The Fed Just Delivered Bad News for Homeowners

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  • The Fed raised interest rates by 0.50%, its largest increase since 2000.
  • The Fed also announced plans to begin to shrink its portfolio of mortgage-backed securities, which will increase mortgage rates.
  • Mortgage applications have fallen to their lowest level since 2018 due to increasing mortgage rates and high home prices.

Homeowners who want to refinance will definitely feel some aftershocks.

The Federal Reserve just raised its target federal funds rate by 0.50% on Wednesday to contain the highest inflation in 40 years. By raising the cost to borrow money, this will hopefully slow the demand for goods and services. The Fed’s goal is to curb inflation without impeding economic growth.

Homeowners looking to buy a new home or refinance an existing home will not be immediately impacted by the hike. While the change in rate will directly and indirectly affect the cost of all kinds of loans, mortgages are primarily influenced by the yield on 10-year Treasury bonds. Anticipating the Fed’s decision to raise rates, the yield on the 10-year Treasury recently hit 3% for the first time since late 2018.

Fed reducing holdings of mortgage-backed securities

In addition to raising interest rates, the Fed announced plans to begin reducing its holdings of mortgage-backed securities (MBS) starting June 1. The buying and selling of these securities is another tool the Fed uses that directly influences mortgage rates.

By shrinking its $9 trillion asset portfolio starting next month, there will be greater supply, pushing mortgage rates up. On the flip side, when the Fed announced it would buy unlimited amounts of MBS and Treasuries during the pandemic, this increased demand, pushing mortgage rates to all-time lows.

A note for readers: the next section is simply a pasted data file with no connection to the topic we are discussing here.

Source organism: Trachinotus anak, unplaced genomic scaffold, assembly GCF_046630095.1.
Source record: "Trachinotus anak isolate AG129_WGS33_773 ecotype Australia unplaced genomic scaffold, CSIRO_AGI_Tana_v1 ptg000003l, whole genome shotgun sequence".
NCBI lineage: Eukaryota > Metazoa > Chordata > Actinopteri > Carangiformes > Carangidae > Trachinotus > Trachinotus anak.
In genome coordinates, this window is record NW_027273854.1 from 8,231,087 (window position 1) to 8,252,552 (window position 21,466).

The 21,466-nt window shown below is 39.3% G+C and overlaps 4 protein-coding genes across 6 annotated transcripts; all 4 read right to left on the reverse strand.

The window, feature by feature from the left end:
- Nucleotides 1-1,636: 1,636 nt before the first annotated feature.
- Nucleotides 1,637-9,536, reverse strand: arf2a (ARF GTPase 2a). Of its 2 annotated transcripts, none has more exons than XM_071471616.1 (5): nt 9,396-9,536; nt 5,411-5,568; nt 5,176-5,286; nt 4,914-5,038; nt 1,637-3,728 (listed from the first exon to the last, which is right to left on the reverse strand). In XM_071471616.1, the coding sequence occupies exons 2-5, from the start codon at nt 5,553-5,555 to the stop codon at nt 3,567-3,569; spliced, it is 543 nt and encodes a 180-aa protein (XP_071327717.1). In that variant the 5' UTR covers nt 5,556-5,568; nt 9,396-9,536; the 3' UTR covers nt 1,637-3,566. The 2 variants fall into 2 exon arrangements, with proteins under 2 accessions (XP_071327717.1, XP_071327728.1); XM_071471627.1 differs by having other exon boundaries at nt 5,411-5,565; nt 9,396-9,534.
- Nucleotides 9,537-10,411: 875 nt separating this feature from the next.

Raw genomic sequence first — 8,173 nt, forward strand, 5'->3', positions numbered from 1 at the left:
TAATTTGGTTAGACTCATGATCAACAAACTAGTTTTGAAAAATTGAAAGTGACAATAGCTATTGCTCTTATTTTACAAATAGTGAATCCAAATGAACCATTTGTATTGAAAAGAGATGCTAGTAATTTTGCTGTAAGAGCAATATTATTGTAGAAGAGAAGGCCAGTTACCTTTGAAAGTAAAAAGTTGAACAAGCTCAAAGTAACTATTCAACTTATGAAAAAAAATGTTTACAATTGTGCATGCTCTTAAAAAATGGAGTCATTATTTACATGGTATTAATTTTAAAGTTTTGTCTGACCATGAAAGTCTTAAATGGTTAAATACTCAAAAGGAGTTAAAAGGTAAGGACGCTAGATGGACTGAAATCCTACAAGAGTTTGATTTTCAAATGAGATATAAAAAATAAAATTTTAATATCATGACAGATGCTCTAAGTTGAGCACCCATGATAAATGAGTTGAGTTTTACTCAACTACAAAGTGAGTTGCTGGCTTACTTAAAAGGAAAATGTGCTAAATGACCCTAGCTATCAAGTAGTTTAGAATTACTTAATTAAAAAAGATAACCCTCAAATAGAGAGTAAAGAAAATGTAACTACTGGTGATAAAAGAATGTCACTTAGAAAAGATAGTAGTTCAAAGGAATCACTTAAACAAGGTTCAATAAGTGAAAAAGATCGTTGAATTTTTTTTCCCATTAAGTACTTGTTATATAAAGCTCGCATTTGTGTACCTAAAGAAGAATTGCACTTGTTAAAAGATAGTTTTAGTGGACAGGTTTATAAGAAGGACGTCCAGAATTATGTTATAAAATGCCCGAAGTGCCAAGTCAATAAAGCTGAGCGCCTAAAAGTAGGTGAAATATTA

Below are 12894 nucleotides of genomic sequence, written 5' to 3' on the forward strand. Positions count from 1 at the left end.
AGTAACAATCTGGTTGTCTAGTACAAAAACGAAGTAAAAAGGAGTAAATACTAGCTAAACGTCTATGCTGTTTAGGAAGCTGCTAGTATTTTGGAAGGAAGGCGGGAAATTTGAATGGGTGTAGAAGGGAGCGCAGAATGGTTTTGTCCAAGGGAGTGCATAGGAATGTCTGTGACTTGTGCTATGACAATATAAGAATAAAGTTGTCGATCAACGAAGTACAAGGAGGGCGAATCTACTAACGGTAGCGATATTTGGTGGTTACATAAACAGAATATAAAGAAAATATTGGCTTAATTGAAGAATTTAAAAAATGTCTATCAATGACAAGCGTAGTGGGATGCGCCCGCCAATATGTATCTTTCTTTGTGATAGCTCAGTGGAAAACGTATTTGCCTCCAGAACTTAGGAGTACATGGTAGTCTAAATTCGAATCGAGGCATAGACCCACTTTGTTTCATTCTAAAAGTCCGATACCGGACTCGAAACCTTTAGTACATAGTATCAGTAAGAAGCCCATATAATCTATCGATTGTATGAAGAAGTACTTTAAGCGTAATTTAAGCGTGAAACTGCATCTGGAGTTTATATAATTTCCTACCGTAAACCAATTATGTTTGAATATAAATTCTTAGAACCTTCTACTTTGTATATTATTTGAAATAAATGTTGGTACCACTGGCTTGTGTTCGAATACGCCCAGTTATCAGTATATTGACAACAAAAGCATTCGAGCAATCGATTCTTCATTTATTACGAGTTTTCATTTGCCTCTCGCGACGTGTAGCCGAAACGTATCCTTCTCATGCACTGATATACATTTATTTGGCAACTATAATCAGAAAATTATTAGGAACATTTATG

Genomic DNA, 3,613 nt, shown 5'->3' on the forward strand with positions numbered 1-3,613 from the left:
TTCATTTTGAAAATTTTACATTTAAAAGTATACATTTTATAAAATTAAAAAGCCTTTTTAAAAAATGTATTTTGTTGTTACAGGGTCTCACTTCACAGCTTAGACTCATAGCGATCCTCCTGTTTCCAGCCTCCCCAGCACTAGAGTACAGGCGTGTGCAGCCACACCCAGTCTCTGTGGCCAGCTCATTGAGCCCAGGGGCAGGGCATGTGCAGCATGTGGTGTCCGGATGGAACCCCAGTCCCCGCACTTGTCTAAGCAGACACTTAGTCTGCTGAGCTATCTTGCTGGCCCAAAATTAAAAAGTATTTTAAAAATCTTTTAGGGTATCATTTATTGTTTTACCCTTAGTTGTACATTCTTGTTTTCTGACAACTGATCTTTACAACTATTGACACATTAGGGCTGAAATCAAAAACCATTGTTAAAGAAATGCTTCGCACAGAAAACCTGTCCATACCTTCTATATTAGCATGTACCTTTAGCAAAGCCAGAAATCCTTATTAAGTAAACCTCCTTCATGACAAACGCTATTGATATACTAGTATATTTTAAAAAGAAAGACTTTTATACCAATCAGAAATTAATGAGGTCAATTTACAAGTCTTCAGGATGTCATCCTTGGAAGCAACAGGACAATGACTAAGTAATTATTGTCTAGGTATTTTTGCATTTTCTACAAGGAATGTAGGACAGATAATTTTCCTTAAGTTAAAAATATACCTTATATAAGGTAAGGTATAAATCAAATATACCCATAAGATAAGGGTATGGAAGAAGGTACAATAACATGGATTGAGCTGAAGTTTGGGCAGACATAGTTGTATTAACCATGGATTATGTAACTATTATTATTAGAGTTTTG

The 30-year fixed-rate mortgage has climbed nearly 2 percentage points since the start of the year, averaging 5.10%, the highest since April 2010. With the Fed deciding to reduce its MBS holdings, homeowners can expect mortgage and refinance rates to continue climbing.

Mortgage applications at lowest level since 2018

With increasing mortgage rates and home prices hitting an all-time high of $375,000 in March, purchasing a home now is 55% more expensive than a year ago. This has started to impact demand for prospective home buyers. According to the Mortgage Bankers Association, mortgage applications have fallen to their lowest level since 2018.

“Mortgages now compared to just a few months ago are costing more money for home buyers,” NAR Chief Economist Lawrence Yun said. This can cost an additional “$300 to $400 more per month, which is a hefty toll for a working family.”

Affordability has become a major issue for prospective homeowners. Wages have risen by 6% in the past year but the gain has been wiped out by inflation. Higher mortgage rates will also impact those looking to refinance their home. While mortgage rates are still at a historical low, the high costs will slow home sales and home price appreciation.

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